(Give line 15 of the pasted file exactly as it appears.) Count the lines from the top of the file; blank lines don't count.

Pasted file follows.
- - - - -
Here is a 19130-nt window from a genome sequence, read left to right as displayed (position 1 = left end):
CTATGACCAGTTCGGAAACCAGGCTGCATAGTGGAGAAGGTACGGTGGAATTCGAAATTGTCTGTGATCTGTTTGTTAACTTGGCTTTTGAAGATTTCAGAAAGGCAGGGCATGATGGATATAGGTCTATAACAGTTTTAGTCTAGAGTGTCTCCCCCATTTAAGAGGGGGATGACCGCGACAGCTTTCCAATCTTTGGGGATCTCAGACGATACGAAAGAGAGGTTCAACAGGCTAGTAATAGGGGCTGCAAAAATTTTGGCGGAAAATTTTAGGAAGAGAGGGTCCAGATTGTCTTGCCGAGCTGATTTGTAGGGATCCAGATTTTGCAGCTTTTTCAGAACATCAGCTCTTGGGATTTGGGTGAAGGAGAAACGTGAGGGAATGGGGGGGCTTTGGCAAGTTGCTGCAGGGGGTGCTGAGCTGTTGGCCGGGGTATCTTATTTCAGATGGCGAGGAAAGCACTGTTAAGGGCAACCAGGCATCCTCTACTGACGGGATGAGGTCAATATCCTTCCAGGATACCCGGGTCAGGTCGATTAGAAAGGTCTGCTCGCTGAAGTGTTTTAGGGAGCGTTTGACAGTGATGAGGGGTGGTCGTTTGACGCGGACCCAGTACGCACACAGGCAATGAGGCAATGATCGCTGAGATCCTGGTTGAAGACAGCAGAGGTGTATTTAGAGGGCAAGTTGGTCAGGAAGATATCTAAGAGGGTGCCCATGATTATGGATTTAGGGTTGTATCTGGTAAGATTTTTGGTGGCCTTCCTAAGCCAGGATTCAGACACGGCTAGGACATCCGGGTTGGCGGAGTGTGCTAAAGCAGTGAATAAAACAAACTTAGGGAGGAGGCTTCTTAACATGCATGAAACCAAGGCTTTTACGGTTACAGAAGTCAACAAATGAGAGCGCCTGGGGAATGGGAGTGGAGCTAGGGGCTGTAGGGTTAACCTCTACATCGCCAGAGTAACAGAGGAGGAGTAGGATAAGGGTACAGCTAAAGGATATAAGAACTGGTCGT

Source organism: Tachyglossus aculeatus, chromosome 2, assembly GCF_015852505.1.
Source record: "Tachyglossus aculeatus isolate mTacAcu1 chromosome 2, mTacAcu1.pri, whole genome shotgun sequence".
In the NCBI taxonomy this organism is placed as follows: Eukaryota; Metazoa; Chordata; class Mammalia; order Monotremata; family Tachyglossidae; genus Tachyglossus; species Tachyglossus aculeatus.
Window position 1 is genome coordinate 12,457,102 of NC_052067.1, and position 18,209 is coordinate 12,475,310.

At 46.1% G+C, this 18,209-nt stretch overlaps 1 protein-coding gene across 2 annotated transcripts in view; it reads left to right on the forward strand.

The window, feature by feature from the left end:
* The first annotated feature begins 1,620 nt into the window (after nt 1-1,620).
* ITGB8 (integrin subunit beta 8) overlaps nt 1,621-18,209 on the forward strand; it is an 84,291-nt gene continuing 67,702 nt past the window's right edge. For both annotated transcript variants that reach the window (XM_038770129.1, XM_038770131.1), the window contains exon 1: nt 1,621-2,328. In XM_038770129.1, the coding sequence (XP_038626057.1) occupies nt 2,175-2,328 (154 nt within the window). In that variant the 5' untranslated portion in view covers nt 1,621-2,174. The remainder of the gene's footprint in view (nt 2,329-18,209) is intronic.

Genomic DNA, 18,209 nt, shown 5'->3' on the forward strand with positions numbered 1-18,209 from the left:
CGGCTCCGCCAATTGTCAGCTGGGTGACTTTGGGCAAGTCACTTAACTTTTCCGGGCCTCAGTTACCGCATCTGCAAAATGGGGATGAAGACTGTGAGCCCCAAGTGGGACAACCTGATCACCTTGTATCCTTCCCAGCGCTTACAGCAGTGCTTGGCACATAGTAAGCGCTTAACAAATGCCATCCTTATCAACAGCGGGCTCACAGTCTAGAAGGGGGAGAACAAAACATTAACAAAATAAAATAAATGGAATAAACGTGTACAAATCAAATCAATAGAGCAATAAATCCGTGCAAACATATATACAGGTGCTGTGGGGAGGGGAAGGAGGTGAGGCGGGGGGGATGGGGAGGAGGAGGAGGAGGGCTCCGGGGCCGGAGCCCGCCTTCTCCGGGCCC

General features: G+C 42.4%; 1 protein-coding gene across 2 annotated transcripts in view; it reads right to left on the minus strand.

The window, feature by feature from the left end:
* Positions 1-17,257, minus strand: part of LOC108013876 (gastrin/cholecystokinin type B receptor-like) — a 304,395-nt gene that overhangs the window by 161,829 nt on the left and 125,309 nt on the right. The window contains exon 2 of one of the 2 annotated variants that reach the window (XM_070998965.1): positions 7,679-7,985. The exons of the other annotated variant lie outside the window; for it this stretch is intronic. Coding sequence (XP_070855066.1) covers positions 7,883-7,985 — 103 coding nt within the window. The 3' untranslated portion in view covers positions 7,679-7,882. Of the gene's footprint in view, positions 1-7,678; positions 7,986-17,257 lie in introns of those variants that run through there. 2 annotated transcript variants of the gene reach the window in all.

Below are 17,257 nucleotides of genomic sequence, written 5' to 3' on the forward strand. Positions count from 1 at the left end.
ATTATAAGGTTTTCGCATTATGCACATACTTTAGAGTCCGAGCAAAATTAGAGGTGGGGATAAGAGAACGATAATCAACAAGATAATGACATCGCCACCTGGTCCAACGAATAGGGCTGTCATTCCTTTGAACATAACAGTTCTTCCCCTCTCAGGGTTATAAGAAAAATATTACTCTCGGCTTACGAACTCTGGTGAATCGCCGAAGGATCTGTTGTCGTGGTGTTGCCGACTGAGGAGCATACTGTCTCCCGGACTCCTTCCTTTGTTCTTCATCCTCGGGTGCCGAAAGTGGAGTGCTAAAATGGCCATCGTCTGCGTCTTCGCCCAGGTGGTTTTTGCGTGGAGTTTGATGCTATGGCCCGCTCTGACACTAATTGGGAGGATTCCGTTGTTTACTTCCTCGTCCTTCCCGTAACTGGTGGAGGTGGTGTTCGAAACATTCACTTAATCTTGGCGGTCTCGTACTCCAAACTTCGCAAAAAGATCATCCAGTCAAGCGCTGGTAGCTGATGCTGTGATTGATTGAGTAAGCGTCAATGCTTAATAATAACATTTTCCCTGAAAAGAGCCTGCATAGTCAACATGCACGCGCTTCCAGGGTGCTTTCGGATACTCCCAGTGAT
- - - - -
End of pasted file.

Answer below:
* Positions 1-17,257, minus strand: part of LOC108013876 (gastrin/cholecystokinin type B receptor-like) — a 304,395-nt gene that overhangs the window by 161,829 nt on the left and 125,309 nt on the right. The window contains exon 2 of one of the 2 annotated variants that reach the window (XM_070998965.1): positions 7,679-7,985. The exons of the other annotated variant lie outside the window; for it this stretch is intronic. Coding sequence (XP_070855066.1) covers positions 7,883-7,985 — 103 coding nt within the window. The 3' untranslated portion in view covers positions 7,679-7,882. Of the gene's footprint in view, positions 1-7,678; positions 7,986-17,257 lie in introns of those variants that run through there. 2 annotated transcript variants of the gene reach the window in all.